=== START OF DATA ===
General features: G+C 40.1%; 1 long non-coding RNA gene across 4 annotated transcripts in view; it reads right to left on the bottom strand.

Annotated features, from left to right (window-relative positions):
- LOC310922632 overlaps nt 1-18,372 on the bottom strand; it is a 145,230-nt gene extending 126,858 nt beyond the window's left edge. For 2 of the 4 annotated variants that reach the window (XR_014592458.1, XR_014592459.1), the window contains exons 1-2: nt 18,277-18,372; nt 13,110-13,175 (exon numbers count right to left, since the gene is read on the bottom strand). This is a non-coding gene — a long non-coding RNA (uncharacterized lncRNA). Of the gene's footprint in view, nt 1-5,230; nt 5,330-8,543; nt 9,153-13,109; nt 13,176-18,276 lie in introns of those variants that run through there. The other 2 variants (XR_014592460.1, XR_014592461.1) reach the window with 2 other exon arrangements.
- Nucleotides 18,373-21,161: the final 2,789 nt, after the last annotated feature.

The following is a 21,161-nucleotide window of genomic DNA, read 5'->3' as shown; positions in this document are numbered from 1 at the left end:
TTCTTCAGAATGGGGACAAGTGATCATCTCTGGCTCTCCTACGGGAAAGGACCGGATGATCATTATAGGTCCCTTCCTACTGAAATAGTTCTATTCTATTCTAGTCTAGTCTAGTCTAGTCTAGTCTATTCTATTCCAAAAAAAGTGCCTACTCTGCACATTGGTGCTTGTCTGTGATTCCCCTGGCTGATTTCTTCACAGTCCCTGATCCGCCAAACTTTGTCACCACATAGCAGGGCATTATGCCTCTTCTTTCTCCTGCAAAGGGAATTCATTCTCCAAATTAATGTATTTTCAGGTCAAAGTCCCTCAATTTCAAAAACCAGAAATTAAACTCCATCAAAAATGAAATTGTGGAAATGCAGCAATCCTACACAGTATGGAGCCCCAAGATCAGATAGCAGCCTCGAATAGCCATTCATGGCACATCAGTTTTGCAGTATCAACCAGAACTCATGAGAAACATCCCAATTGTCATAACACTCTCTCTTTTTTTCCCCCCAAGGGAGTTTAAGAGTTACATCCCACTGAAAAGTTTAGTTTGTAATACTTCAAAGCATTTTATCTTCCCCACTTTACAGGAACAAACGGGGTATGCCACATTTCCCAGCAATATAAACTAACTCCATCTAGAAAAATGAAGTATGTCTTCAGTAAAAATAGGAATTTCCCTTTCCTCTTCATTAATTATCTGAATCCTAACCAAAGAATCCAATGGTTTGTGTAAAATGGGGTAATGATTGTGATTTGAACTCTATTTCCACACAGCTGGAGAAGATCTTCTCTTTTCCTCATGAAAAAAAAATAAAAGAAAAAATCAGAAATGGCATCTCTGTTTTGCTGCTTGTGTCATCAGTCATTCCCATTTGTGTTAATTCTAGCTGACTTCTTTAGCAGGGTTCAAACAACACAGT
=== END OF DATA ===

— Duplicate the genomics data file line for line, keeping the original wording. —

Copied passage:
General features: G+C 40.1%; 1 long non-coding RNA gene across 4 annotated transcripts in view; it reads right to left on the bottom strand.

Annotated features, from left to right (window-relative positions):
- LOC310922632 overlaps nt 1-18,372 on the bottom strand; it is a 145,230-nt gene extending 126,858 nt beyond the window's left edge. For 2 of the 4 annotated variants that reach the window (XR_014592458.1, XR_014592459.1), the window contains exons 1-2: nt 18,277-18,372; nt 13,110-13,175 (exon numbers count right to left, since the gene is read on the bottom strand). This is a non-coding gene — a long non-coding RNA (uncharacterized lncRNA). Of the gene's footprint in view, nt 1-5,230; nt 5,330-8,543; nt 9,153-13,109; nt 13,176-18,276 lie in introns of those variants that run through there. The other 2 variants (XR_014592460.1, XR_014592461.1) reach the window with 2 other exon arrangements.
- Nucleotides 18,373-21,161: the final 2,789 nt, after the last annotated feature.

The following is a 21,161-nucleotide window of genomic DNA, read 5'->3' as shown; positions in this document are numbered from 1 at the left end:
TTCTTCAGAATGGGGACAAGTGATCATCTCTGGCTCTCCTACGGGAAAGGACCGGATGATCATTATAGGTCCCTTCCTACTGAAATAGTTCTATTCTATTCTAGTCTAGTCTAGTCTAGTCTAGTCTATTCTATTCCAAAAAAAGTGCCTACTCTGCACATTGGTGCTTGTCTGTGATTCCCCTGGCTGATTTCTTCACAGTCCCTGATCCGCCAAACTTTGTCACCACATAGCAGGGCATTATGCCTCTTCTTTCTCCTGCAAAGGGAATTCATTCTCCAAATTAATGTATTTTCAGGTCAAAGTCCCTCAATTTCAAAAACCAGAAATTAAACTCCATCAAAAATGAAATTGTGGAAATGCAGCAATCCTACACAGTATGGAGCCCCAAGATCAGATAGCAGCCTCGAATAGCCATTCATGGCACATCAGTTTTGCAGTATCAACCAGAACTCATGAGAAACATCCCAATTGTCATAACACTCTCTCTTTTTTTCCCCCCAAGGGAGTTTAAGAGTTACATCCCACTGAAAAGTTTAGTTTGTAATACTTCAAAGCATTTTATCTTCCCCACTTTACAGGAACAAACGGGGTATGCCACATTTCCCAGCAATATAAACTAACTCCATCTAGAAAAATGAAGTATGTCTTCAGTAAAAATAGGAATTTCCCTTTCCTCTTCATTAATTATCTGAATCCTAACCAAAGAATCCAATGGTTTGTGTAAAATGGGGTAATGATTGTGATTTGAACTCTATTTCCACACAGCTGGAGAAGATCTTCTCTTTTCCTCATGAAAAAAAAATAAAAGAAAAAATCAGAAATGGCATCTCTGTTTTGCTGCTTGTGTCATCAGTCATTCCCATTTGTGTTAATTCTAGCTGACTTCTTTAGCAGGGTTCAAACAACACAGT